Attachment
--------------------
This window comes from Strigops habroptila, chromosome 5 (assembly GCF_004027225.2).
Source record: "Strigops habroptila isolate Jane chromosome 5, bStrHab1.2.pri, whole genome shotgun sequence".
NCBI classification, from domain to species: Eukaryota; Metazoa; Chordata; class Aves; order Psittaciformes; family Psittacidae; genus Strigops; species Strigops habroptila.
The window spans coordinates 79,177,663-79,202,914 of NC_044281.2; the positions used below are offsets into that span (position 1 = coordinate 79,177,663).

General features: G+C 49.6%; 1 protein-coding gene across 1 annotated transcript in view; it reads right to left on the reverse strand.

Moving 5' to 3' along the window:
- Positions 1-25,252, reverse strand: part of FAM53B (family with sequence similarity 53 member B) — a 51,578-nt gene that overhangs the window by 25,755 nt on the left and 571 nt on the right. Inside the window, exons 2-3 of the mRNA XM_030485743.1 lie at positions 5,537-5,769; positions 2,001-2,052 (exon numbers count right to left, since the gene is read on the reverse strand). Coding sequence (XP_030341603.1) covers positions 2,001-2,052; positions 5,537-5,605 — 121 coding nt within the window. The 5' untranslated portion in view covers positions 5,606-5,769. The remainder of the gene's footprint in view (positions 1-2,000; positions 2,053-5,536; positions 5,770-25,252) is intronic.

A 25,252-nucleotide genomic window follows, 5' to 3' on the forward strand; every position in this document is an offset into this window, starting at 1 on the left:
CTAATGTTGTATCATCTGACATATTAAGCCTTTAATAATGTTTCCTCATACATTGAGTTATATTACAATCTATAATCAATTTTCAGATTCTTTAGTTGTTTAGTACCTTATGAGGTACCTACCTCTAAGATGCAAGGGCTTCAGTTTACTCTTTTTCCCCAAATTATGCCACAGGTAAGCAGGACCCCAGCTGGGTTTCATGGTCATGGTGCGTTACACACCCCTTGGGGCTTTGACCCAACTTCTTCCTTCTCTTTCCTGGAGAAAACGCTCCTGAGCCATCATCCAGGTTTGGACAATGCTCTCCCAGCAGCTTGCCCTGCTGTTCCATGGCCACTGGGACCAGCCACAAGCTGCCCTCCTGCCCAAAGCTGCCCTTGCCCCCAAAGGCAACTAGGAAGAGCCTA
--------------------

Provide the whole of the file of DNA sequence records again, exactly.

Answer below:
This window comes from Strigops habroptila, chromosome 5 (assembly GCF_004027225.2).
Source record: "Strigops habroptila isolate Jane chromosome 5, bStrHab1.2.pri, whole genome shotgun sequence".
NCBI classification, from domain to species: Eukaryota; Metazoa; Chordata; class Aves; order Psittaciformes; family Psittacidae; genus Strigops; species Strigops habroptila.
The window spans coordinates 79,177,663-79,202,914 of NC_044281.2; the positions used below are offsets into that span (position 1 = coordinate 79,177,663).

General features: G+C 49.6%; 1 protein-coding gene across 1 annotated transcript in view; it reads right to left on the reverse strand.

Moving 5' to 3' along the window:
- Positions 1-25,252, reverse strand: part of FAM53B (family with sequence similarity 53 member B) — a 51,578-nt gene that overhangs the window by 25,755 nt on the left and 571 nt on the right. Inside the window, exons 2-3 of the mRNA XM_030485743.1 lie at positions 5,537-5,769; positions 2,001-2,052 (exon numbers count right to left, since the gene is read on the reverse strand). Coding sequence (XP_030341603.1) covers positions 2,001-2,052; positions 5,537-5,605 — 121 coding nt within the window. The 5' untranslated portion in view covers positions 5,606-5,769. The remainder of the gene's footprint in view (positions 1-2,000; positions 2,053-5,536; positions 5,770-25,252) is intronic.

A 25,252-nucleotide genomic window follows, 5' to 3' on the forward strand; every position in this document is an offset into this window, starting at 1 on the left:
CTAATGTTGTATCATCTGACATATTAAGCCTTTAATAATGTTTCCTCATACATTGAGTTATATTACAATCTATAATCAATTTTCAGATTCTTTAGTTGTTTAGTACCTTATGAGGTACCTACCTCTAAGATGCAAGGGCTTCAGTTTACTCTTTTTCCCCAAATTATGCCACAGGTAAGCAGGACCCCAGCTGGGTTTCATGGTCATGGTGCGTTACACACCCCTTGGGGCTTTGACCCAACTTCTTCCTTCTCTTTCCTGGAGAAAACGCTCCTGAGCCATCATCCAGGTTTGGACAATGCTCTCCCAGCAGCTTGCCCTGCTGTTCCATGGCCACTGGGACCAGCCACAAGCTGCCCTCCTGCCCAAAGCTGCCCTTGCCCCCAAAGGCAACTAGGAAGAGCCTA